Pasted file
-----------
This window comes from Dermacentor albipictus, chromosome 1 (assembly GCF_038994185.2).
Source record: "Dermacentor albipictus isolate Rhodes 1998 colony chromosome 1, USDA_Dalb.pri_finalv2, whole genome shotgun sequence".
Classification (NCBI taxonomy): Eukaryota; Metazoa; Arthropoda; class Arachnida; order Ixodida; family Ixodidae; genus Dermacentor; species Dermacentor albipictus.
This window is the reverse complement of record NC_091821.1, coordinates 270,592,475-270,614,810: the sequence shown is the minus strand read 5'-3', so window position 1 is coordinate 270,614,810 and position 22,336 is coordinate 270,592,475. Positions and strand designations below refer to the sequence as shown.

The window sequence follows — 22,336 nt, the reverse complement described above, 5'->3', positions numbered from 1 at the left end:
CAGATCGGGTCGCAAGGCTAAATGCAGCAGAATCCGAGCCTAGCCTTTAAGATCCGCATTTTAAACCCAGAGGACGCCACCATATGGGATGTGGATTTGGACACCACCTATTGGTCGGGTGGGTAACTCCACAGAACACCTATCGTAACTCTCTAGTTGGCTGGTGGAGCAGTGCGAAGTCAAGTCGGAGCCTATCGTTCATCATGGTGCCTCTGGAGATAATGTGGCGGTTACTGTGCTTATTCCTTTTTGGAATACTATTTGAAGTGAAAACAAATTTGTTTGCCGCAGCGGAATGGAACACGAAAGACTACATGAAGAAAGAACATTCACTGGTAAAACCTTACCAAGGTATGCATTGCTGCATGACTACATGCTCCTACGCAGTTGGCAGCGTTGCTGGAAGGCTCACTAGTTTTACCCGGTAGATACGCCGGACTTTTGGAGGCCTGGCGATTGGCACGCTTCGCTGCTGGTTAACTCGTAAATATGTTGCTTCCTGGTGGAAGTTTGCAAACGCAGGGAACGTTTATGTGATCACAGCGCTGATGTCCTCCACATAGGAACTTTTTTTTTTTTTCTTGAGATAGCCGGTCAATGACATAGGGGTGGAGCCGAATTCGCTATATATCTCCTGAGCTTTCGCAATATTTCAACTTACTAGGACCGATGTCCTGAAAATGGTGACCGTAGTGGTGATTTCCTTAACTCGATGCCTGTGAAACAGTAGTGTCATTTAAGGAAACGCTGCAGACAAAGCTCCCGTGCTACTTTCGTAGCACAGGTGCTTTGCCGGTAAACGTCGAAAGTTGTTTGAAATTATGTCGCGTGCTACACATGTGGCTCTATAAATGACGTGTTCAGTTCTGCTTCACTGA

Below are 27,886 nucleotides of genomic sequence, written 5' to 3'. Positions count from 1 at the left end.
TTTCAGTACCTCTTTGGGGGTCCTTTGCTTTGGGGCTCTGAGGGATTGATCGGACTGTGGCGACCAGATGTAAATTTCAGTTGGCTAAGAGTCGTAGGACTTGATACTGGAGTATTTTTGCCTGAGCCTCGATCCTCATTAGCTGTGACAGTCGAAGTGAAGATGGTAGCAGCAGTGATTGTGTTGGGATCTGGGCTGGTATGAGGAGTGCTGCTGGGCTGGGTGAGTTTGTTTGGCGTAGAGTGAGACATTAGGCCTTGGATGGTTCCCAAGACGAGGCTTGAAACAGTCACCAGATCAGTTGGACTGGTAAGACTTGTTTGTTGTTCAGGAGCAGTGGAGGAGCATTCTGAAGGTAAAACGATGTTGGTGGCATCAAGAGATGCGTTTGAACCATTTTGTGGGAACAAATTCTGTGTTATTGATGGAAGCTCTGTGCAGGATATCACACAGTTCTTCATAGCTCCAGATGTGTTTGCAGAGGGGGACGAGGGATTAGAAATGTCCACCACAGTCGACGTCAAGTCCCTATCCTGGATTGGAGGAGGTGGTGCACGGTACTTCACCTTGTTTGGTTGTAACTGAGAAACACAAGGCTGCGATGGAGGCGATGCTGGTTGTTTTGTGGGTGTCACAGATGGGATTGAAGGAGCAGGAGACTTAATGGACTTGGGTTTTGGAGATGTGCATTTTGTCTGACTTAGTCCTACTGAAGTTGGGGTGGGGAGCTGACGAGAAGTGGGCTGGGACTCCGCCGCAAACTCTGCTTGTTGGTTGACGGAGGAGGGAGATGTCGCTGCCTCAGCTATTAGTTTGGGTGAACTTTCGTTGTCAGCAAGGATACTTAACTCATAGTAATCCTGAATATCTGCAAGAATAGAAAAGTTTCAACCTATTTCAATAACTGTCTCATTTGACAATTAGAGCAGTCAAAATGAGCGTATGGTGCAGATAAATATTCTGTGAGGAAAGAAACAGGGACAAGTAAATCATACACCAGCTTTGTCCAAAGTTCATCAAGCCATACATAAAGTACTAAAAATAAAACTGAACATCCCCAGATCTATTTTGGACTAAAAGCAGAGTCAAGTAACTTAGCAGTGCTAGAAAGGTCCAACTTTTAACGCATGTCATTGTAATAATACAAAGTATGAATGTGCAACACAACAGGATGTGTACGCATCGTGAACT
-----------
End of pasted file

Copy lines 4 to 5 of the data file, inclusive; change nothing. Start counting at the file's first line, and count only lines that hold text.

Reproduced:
This window is the reverse complement of record NC_091821.1, coordinates 270,592,475-270,614,810: the sequence shown is the minus strand read 5'-3', so window position 1 is coordinate 270,614,810 and position 22,336 is coordinate 270,592,475. Positions and strand designations below refer to the sequence as shown.

The window sequence follows — 22,336 nt, the reverse complement described above, 5'->3', positions numbered from 1 at the left end: